Skip to main content
Visit the Midday Edition homepage

Commercial Cannabis Cultivation Could Be Boon For Oceanside Farmers

August 2, 2017 1:21 p.m.

San Diego Public Library Highlights Banned Books By Reading Censored Books Aloud


Eric Larson, executive director, San Diego County Farm Bureau

Related Story: Commercial Cannabis Cultivation Could Be Boon For Oceanside Farmers


This is a rush transcript created by a contractor for KPBS to improve accessibility for the deaf and hard-of-hearing. Please refer to the media file as the formal record of this interview. Opinions expressed by guests during interviews reflect the guest’s individual views and do not necessarily represent those of KPBS staff, members or its sponsors.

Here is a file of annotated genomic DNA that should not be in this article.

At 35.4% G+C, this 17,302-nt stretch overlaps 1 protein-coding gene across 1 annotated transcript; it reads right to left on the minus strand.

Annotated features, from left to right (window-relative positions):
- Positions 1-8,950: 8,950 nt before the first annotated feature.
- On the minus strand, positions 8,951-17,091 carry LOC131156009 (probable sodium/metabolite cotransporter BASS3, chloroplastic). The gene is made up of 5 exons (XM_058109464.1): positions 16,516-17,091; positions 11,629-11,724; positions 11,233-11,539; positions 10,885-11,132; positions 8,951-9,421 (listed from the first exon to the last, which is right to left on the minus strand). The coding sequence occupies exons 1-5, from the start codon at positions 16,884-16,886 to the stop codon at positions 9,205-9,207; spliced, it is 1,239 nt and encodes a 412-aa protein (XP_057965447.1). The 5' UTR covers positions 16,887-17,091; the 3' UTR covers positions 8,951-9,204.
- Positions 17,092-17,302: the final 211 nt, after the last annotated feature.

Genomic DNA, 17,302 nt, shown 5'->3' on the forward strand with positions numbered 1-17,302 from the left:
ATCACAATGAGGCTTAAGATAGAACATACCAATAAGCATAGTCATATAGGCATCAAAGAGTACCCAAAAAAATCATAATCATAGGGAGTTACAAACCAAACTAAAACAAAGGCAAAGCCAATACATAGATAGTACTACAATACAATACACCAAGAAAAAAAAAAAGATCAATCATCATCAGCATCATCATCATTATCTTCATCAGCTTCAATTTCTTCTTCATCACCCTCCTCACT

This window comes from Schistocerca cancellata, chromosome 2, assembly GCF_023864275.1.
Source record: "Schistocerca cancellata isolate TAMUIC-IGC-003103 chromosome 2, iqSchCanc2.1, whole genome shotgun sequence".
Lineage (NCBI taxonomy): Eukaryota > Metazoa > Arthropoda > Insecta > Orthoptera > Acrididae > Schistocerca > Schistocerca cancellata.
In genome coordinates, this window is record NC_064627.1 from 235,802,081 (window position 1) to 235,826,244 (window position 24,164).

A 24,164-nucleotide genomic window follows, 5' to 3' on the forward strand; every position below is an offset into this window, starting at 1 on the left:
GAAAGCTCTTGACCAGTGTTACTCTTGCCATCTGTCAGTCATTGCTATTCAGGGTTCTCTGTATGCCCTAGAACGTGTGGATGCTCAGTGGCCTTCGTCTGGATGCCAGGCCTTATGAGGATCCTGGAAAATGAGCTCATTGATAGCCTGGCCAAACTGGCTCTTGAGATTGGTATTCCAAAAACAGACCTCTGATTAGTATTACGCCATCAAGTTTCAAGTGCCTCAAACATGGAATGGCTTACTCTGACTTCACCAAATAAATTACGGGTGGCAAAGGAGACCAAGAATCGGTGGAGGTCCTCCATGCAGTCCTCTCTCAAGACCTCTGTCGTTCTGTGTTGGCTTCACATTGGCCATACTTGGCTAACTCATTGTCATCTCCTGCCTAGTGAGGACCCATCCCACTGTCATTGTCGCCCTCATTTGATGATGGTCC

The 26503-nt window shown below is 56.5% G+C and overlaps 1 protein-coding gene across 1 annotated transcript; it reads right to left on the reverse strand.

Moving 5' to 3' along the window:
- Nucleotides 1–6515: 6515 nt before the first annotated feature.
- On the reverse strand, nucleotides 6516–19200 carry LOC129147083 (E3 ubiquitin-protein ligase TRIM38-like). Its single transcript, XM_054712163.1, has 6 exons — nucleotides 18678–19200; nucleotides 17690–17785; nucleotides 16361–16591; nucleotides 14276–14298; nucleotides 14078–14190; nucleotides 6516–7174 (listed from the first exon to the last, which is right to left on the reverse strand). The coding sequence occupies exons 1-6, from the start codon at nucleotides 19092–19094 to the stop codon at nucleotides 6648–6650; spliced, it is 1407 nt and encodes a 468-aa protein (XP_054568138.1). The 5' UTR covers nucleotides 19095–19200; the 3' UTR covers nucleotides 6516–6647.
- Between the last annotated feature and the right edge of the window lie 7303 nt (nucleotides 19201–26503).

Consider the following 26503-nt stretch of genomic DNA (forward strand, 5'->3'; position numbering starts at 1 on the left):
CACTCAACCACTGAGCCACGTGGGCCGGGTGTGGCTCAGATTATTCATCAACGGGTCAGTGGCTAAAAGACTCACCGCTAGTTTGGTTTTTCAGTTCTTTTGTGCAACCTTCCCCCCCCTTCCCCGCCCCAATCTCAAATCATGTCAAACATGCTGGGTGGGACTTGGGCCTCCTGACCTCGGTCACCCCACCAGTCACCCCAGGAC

This is KPBS Midday Edition. I am Maureen Cavanaugh. For San Diego County farmer struggling to stay in business, there is a promise for potential profits from a newly legalized crop, marijuana. Allison St. John says Oceanside is seriously considering how to regulate the cultivation of cannabis.Mike Malone's family has been farming in North Oceanside for more than 40 years. He left his position as a CEO to go on his own. Now, he is researching greenhouses.We believe that the state of California has said that cannabis is a commercial crop and as a longtime farmer, we believe we should be allowed to farm that in compliance with state laws.Oceanside has over 3000 acres of agricultural land. Local farmers and residents would like to keep it that way but the question is, how do you keep the agriculture viable ?If we are not allowed to change to other crops, it will be difficult to be competitive.Many farms will be gone and turned into houses.Oceanside City Hall, Jerry Kern sits on the city medical marijuana committee which is considering how to regulate marijuanaI voted against it. I voted against it in the 1990s and record aerial should use this time. 57% of the people in Oceanside voted for.Part of that of the residence, they know public opinion is swinging their way. They own an indoor nursery that grows cuttings for patients who want to grow medical marijuana.These are cuts off of a mother plant. Members take this and they planted in their garden. They can go with the soil and whatever works best for them. Everyone has their own technique.They threatened to put the initiative on the ballot if they did not consider regulating it to make it legal locally expect being willing to have a conversation, we decided to show our initiative and pull back and do our best to work with the city instead of being confrontational and working against them.Amber says patients rely for cuttings but there is nowhere in accounting to grow it legally.Not at this time. The unincorporated areas did have licensed cultivation options available until the last election. The Board of Supervisors went in and took that back.Councilman Kern who is running for a seat next year says developing regulations locally is a better way to go.If we are going to do it, let's do it wrong.The county was wrong when they said ban it, it opens them up to a process where they lose control. If they put a vote initiative forward and passes, you are not in the driver seat.Current says dispensary poses problem but he is optimistic that they will be on board with cultivation by the end of the year.It is a legal crop in California. Why should we prohibit our farmers from growing a legal crop ?A report presented Oceanside city Council says that avocados can yield eight dollars and cannabis can yield more. They are supporting local regulations to make it legal. David Newman says farmers and growers are watching the outcome of the debate carefully.If they decide to vote no when all is said and done, we will have to put an initiative in play. We will go ahead and put it on the 2018 ballot.Oceanside could be at the forefront of regulating cultivation. Allison St. John, KPBS news.Joining me is Eric Larson. Eric, welcome to the program.I am happy to be here.State officials are expected to have relations on the commercial retail sale of marijuana and be ready to license retailers next year. Are they working on regulations regarding the cultivation of marijuana expect yes. They have a deadline to rule out the regulations. They will start licensing commercial cultivators in January 2018. We look to see what they look like and whether or not the state is ready to do the regulation. The problem is in San Diego County, there is no locale where the Lord -- local jurisdiction has said yes.Cities and counties can ban the sale and the cultivation, is that right?Yes. There was a vote by the voters in California to approve medical cannabis use and we had the vote last year for medical or recreational cannabis use, there is state legislation. In all of those levels, local jurisdictions were given the right to regulate cultivation and production and distribution. So far, no local agency has stepped up and said yes, we will welcome the farmers in our community.Why has the county Farm Bureau come in support of local cannabis production ?Voters and the voters of San Diego have said yes by the majority. They said yes to medical cannabis use and said yes to recreational cannabis use. We think that implies a yes to commercial cultivation of cannabis as well. The state of California recognizes cannabis as an agricultural crop. We think it is in keeping with the will of the voters of California and the state of California and identifying cannabis, it should be a choice and they should have the ability to diversify crops and produce a legal crop.Is San Diego a good location for farmers to grow marijuana ?We think San Diego is the best location for farmers to grow cannabis. We are the number one nursery county in the United States. We have great weather 12 months per year. We have a sophisticated infrastructure for greenhouse production were most commercial production takes place. We think we are ready to go. We think we are the place. We think we are a reasonable place. If it's not grown here, it will be grown somewhere else.That is what you envision, a mass cultivation of cannabis to be in a greenhouse? Like we grow flowers in San Diego County ?Very much so. When you look at the commercial application, we think it will be in a greenhouse for several reasons. Cannabis is extremely attractive to insects and there is no registered pesticides to use. You have to protect the crop. Security is an issue. Local jurisdictions, if they eventually okayed the production, they will want strong security measures. You will not do that in an open field. If you can control the environment with temperature and light inside a greenhouse, you will be the best producer in the marketplace and do better than everybody else. We think the indoor greenhouse operations are where the field is going to go.Farmers in San Diego County have come up against the price of water. How much water is it going to take to grow cannabis as a commercial commodity ?Very little because there are people who say cannabis uses too much water but they are talking about when it is growing in the ground. Any crop growing in the ground uses a lot of water. Commercial cannabis production will be done in pots and hydroponically. They will use the water and capturing it and recycling it. We think it will have a very small water footprint.You mentioned security. We heard in the feature the staggering amount of money people are predicting that farmers could get for a marijuana crop, $4 million per acre is one thing that was said in the feature. How do you think that money will change agriculture in San Diego ?I laugh when I hear those numbers. Farmers say they have a great capacity to overproduce any crop. It doesn't matter what it is. Barriers will be big. There's not a lot of people who can get into it. There are not going to be hundreds of growers. The infrastructure cost will be high. You cannot predict the profit margin because the local authority, they have the capacity to tax and they will want a big chunk of the margin of that production. Those numbers may be based on what is going on in a small market right now. We think you will not see those kind of profit margins. They will be much smaller. I think all in all what it will do in the long-term, it will give farmers the capacity to grow something else to diversify their portfolio.You brought up security. If indeed it is near $4 million per acre or $1 million per acre, crop that, that might start to happen in San Diego County.That is possible. I would expect of local jurisdictions like the county or the city's try to decide cultivation, I expect them to require 24-hour security at these operations. They expect them to install cameras and motion sensors and requires 24-hour security guards on site. Security is a big issue. The farmer will want to have a secure operation as well. The last thing they need is someone coming into the greenhouse and tearing in there and stealing what could be a valuable crop.We have talked on several occasions in recent years about the hard times the San Diego counties are going through because of water and the drought and how trees that used to be planted have been abandoned. I am wondering what you see. Do you see this sort of thing cultivating cannabis as bringing new life to agriculture in San Diego?I do. As I said before, give farmers a chance to diversify the portfolio. If they are a flower or avocado grow, I do not see them abandoning that operation. I see them putting in a small operation that would work along with the other agriculture that they have. I have had conversations with avocado growers who say if I could have 10,000 square feet or 20,000 square feet, a small area of cannabis production, that will give me that capacity to remain in farming. The low margins are not critical.I have been speaking with Eric Larson. Eric, thank you.Thank you.